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The White Tara Mantra

Om Tare Tuttare Ture Mama Ayurjnana Punye Pushting Svaha is the mantra most often recited to invoke the White form of Tara. There are 21 manifestations of Tara, including the White Tara. Also known as the Dolma, the Mother of all Buddhas, and the Mother of Liberation, Tara is depicted both as a bodhisattva and a female Buddha. In some avenues of Buddhism, like Mahayana Buddhism, Tara is depicted as being a bodhisattva, which is a Buddhist who is on the cusp of enlightenment. In the teachings of Vajrayana Buddhism, however, Tara is depicted as being a female Buddha, which means that she has attained true enlightenment.

White Tara is the Tara associate with compassion and long life. The White Tara mantra is very often chanted with an individual in mind, in order to entreat Tara to bless them with the long life and the compassion that they need to overcome obstacles.

While Green Tara is pictured as stepping down onto a lotus, which is symbolic of her stepping into offer assistance and guidance, White Tara is typically depicted with both legs folded under her as she meditates. She is shown as having seven eyes, on the palms of her hands, soles of her feet, and on her forehead, as a symbol of the watchfulness that comes from a mind that is compassionate.

The White Tara mantra of Om Tare Tuttare Ture Mama Ayurjnana Punye Pushtim Kuru Svaha is similar to the Green Tara mantra of Om Tare Tuttare Ture Svaha, with Om and Svaha on the front and end of both mantras. While the exact meanings and translations of these types of mantras can be incredibly difficult to convert to English, there are several representations that are often associated with the syllables in the mantra.

  • Om – while some say that Om has no actual conceptual meaning, it can also be reflective of an awareness of the surrounding universe. It is used at the start of many mantras.
  • Tare – this is representative of salvation from suffering and other forms of mundane dangers. Tara is very often depicted as being one who can alleviate suffering from accidents, crime, and natural disasters.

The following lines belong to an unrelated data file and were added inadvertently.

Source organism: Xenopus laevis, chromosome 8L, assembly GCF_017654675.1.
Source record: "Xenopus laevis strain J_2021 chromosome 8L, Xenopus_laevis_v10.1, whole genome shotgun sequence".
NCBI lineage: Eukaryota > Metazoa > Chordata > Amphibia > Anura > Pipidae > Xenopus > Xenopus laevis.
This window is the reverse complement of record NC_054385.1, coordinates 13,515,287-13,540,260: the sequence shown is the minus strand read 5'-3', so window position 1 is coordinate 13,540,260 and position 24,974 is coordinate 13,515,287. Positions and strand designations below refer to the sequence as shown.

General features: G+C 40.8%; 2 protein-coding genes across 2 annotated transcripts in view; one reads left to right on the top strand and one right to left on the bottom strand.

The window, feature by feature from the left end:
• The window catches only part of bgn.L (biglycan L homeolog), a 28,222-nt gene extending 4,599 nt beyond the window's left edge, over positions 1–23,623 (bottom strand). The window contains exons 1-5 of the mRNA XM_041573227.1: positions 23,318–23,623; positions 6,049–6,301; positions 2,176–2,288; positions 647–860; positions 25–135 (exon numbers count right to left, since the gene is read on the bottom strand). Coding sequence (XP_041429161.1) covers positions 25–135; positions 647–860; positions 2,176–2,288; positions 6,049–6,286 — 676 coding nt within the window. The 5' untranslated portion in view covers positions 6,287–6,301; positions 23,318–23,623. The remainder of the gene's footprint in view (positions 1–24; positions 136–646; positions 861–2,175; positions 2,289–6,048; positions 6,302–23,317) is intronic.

• Tuttare is representative of the delivered down the right spiritual path, and the need for protect from dangers to the spirit. Delusion, hatred, and greed are the three primary spiritual dangers that are responsible for suffering in us all.
  • Ture – this is representative of the deliverance to the true spiritual path of a bodhisattva. With this syllable, Tara is said to liberate us from the suffering we are inflicted with, while helping us to progress along the path that will allow us to have compassion for others.
  • Mama means “mine” and is indicative of the desire to possess the qualities of wisdom, happiness, long life, and more. These qualities can be asked for someone else, or for the person reciting the mantra.
  • Ayuh is representative of long life.
  • Punya is representative of the merit that is earned from living an ethical life and is said to guide one to a life that is happy and long.
  • Jnana is representative of wisdom, which is something we all seek.
  • Pushtim is representative of abundance or an increase in wealth.
  • Kuru is said to be a mythical land located in the northern regions of the Himalayas but can also be taken to mean “make it so.”
  • Svaha is said to be representative of “allow the meaning of this mantra to take root in my mind.”

Whether recited for oneself or to entreat Tara to guide a friend, relative, or teacher to good health and prosperity, the White Tara mantra is a powerful and all-encompassing mantra.

The White Tara is a favorite deity of many and we have some great products featuring the White Tara including this White Tara Lokta Paper Poster and this White Tara thangka.